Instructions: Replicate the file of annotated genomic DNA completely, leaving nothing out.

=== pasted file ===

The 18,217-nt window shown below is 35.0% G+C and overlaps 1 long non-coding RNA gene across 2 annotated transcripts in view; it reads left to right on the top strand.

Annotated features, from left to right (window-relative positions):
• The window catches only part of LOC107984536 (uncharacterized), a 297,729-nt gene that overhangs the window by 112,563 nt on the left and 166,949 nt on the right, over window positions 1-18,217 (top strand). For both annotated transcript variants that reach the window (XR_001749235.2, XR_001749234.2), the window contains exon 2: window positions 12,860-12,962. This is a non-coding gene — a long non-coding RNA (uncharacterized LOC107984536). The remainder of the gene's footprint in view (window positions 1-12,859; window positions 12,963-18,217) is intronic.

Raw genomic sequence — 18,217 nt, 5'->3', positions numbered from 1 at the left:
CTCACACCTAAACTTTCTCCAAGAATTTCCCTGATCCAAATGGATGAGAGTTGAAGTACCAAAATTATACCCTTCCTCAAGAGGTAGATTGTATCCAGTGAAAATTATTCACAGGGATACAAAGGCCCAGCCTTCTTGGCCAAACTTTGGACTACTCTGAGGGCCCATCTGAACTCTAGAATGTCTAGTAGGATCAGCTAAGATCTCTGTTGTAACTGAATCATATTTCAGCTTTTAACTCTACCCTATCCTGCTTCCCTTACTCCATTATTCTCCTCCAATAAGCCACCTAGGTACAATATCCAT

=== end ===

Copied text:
The 18,217-nt window shown below is 35.0% G+C and overlaps 1 long non-coding RNA gene across 2 annotated transcripts in view; it reads left to right on the top strand.

Annotated features, from left to right (window-relative positions):
• The window catches only part of LOC107984536 (uncharacterized), a 297,729-nt gene that overhangs the window by 112,563 nt on the left and 166,949 nt on the right, over window positions 1-18,217 (top strand). For both annotated transcript variants that reach the window (XR_001749235.2, XR_001749234.2), the window contains exon 2: window positions 12,860-12,962. This is a non-coding gene — a long non-coding RNA (uncharacterized LOC107984536). The remainder of the gene's footprint in view (window positions 1-12,859; window positions 12,963-18,217) is intronic.

Raw genomic sequence — 18,217 nt, 5'->3', positions numbered from 1 at the left:
CTCACACCTAAACTTTCTCCAAGAATTTCCCTGATCCAAATGGATGAGAGTTGAAGTACCAAAATTATACCCTTCCTCAAGAGGTAGATTGTATCCAGTGAAAATTATTCACAGGGATACAAAGGCCCAGCCTTCTTGGCCAAACTTTGGACTACTCTGAGGGCCCATCTGAACTCTAGAATGTCTAGTAGGATCAGCTAAGATCTCTGTTGTAACTGAATCATATTTCAGCTTTTAACTCTACCCTATCCTGCTTCCCTTACTCCATTATTCTCCTCCAATAAGCCACCTAGGTACAATATCCAT